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US Defence Firms Don’t Want to Transfer Technology to India

Modi’s strategy of relying on foreign companies and Indian private corporates for defence production while excluding Defence PSUs runs into another roadblock.
US Defence Firms Don’t Want to Transfer Technology to India

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US companies offering to produce defence equipment in India want stronger assurances that they won’t have to part with proprietary technology, according to a letter from the business lobby group US-India Business Council (USIBC) addressed to India’s defence minister.

The American companies which are bidding to supply equipment to India’s armed forces are also demanding that should not be held liable for defects in the products they manufacture in collaboration with Indian strategic partners.

The contents of the August 3 letter were made public in a report published by Reuters.

Getting foreign defence companies to manufacture equipment such as fighter jets in India so as to “reduce dependence on imports” is a major component of Narendra Modi’s much-trumpeted Make in India programme.

The USIBC’s letter, however, seeks a guarantee that US firms would retain control over sensitive technology. “Control of proprietary technologies is a major consideration for all companies exploring public and private defense partnerships”, said the letter by the business lobby, which represents 400 firms.

“To allow foreign OEMs [Original Equipment Manufacturers] to provide the most advanced technologies, the partnership arrangement between an Indian owned ‘strategic partner’ company and a foreign OEM needs to provide an opportunity for the foreign OEM to retain control over its proprietary technology,” the letter said.

As reported by Newsclick earlier, steps to privatise defence production in India have been proceeding at an accelerated pace. The BJP government has identified four segments for “strategic partners” for joint military production by Indian and foreign companies – submarines, fighter jets, helicopters, and armoured vehicles & tanks. As per the strategic partnership model, a foreign Original Equipment Manufacturer (OEM) may hold up to 49 per cent stake in a joint venture, while an Indian private company would hold the majority of shares.

When it came to acquisition of military hardware, India’s Defence Public Sector Undertakings (DPSUs) were barred from bidding for fighter jets and helicopters.

US defence contractors Lockheed Martin and Boeing are both bidding to supply combat jets to India’s armed forces. Lockheed Martin with its F-16 Block 70/72 fighter jets is in the running for the deal for India's acquisition of single-engined fighter aircrafts, while Boeing is bidding for a separate contract to sell its F/A-18 Super Hornets for India's aircraft carrier fleet.

As things stand now, Lockheed – in partnership with Tata Advanced Systems – is one of the two competitors in the race for the country’s impending acquisition of single-engined fighter aircraft. The other firm is Saab of Sweden (with its JAS-39 Gripen E aircraft) in partnership with the Adani Group.

Lockheed has expressed its willingness to shift the production of its soon-to-close F-16 production line from Fort Worth, Texas to India if India orders at least 100 fighter jets. The company has sought to assuage concerns about US President Trump’s push for manufacturing within the US by claiming that it will still support several thousand jobs in the US due to manufacture of components and sub-assemblies.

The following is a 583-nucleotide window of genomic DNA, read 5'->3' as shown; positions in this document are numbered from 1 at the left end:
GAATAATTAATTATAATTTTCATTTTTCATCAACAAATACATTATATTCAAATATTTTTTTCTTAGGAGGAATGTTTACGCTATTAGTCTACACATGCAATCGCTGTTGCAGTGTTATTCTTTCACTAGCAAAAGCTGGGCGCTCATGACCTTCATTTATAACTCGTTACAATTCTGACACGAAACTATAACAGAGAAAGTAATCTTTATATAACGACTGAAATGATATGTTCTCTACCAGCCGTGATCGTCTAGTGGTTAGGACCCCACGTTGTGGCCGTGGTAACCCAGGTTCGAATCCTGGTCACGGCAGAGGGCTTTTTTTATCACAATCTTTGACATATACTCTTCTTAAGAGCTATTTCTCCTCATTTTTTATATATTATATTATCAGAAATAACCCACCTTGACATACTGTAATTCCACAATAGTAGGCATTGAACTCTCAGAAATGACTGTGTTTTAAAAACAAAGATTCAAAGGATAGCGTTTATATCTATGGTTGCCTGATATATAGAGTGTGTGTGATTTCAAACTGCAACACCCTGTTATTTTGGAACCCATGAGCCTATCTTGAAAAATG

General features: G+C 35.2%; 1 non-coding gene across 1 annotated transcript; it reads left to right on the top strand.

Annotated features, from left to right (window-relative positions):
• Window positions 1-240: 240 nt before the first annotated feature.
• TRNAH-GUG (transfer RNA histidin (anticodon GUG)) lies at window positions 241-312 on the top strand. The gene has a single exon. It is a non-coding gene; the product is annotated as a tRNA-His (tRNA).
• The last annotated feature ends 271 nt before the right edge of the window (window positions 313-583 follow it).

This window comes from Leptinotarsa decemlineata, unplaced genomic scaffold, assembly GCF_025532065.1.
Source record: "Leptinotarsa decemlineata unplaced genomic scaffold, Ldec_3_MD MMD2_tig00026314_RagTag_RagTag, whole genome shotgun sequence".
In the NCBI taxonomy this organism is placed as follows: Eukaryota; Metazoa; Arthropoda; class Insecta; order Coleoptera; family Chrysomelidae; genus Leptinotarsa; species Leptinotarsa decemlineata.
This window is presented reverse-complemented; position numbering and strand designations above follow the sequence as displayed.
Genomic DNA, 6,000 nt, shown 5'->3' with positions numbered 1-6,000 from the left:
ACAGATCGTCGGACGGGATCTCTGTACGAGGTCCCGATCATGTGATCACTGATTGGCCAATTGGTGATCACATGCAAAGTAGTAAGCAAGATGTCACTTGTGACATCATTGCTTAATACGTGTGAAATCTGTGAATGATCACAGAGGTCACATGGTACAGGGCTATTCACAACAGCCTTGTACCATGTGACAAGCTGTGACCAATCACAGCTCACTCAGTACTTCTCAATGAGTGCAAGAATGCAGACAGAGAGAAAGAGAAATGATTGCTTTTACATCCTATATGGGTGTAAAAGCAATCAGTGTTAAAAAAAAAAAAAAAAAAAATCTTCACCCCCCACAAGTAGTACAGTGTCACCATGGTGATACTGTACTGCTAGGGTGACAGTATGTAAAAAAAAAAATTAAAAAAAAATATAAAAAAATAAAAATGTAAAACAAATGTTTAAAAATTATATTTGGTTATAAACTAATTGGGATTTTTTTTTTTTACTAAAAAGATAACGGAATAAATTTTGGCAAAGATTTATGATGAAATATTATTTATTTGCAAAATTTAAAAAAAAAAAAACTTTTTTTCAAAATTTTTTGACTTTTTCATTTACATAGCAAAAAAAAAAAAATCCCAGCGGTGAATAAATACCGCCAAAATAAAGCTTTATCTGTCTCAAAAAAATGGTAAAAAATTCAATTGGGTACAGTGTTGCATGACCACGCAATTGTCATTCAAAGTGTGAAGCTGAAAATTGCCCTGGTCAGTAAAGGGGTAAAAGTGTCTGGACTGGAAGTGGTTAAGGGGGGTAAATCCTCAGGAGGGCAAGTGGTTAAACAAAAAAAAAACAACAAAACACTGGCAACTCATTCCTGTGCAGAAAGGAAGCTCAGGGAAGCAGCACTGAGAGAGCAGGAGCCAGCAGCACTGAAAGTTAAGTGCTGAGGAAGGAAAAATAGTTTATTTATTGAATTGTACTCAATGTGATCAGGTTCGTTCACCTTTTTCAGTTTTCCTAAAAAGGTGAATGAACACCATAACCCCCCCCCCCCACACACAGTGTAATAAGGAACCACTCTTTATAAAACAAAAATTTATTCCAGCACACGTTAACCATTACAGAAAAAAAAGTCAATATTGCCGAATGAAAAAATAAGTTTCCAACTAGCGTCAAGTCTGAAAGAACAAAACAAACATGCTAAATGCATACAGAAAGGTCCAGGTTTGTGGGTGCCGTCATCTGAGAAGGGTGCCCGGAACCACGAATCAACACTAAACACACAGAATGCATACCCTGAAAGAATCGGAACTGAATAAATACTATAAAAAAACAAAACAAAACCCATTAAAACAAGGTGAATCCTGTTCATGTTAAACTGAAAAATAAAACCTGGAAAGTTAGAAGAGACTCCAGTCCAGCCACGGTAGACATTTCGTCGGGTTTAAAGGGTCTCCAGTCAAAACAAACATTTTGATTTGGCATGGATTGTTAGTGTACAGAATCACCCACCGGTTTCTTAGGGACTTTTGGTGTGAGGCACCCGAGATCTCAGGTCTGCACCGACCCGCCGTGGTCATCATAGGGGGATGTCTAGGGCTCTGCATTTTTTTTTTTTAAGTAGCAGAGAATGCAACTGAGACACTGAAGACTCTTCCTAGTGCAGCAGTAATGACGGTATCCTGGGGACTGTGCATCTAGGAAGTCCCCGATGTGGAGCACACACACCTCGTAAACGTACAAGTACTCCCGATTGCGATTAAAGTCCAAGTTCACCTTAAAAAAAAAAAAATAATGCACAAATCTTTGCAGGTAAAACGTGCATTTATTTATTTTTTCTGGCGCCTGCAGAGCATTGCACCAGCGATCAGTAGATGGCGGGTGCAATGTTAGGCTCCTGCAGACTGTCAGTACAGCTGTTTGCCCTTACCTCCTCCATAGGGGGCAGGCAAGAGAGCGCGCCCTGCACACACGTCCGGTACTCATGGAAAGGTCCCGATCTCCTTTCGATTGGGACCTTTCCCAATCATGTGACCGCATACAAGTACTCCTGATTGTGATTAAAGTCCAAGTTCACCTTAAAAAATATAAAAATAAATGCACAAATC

As defence expert D Raghunandan pointed out in an earlier article published by Newsclick, F-16 is the world’s most widely used fighter jet, tested and proven in a variety of environments, but it is an almost 40 year-old platform that is virtually at the end of its upgrade potential.

“A Lockheed representative described the possible process of technology transfer for F-16s in India as “crawl, walk, run,” with the “run” phase being a short sprint before the targeted production is completed. The “strategic partnership” could then end up just a shade better than an India-based assembly plant. Lockheed had set up such a facility for the F-16 in Turkey in earlier times, where the aircraft were made for the Turkish and Egyptian airlines. But this will not lead to Indian firms acquiring sufficient know-how to design subsequent upgrades or new platforms.”, Raghunandan wrote.

Technological know-how being critical to ensure robust domestic defence production, the reluctance expressed by the US business lobby might be a setback to the Modi government’s strategy of relying on foreign companies and Indian private companies (which are marginal players compared to foreign OEMs) for the purpose.

The USIBC’s letter also expressed opposition to a clause in the new rules that held foreign firms jointly responsible for the quality of the platforms provided to the military. Legal liability is a significant factor in business decisions, said the lobby group. “We recommend the MoD (Ministry of Defence) affirm that foreign OEMs will not be liable for defects outside their company’s control.”

The US firms wanting to avoid liabilities is strikingly similar to the case where US nuclear suppliers demanding exemption from liabilities arising out of any nuclear accident. Nuclear suppliers in India enjoy a virtual free pass ever since the Modi government ratified the global Convention on Supplementary Compensation for Nuclear Damage in February 2016.

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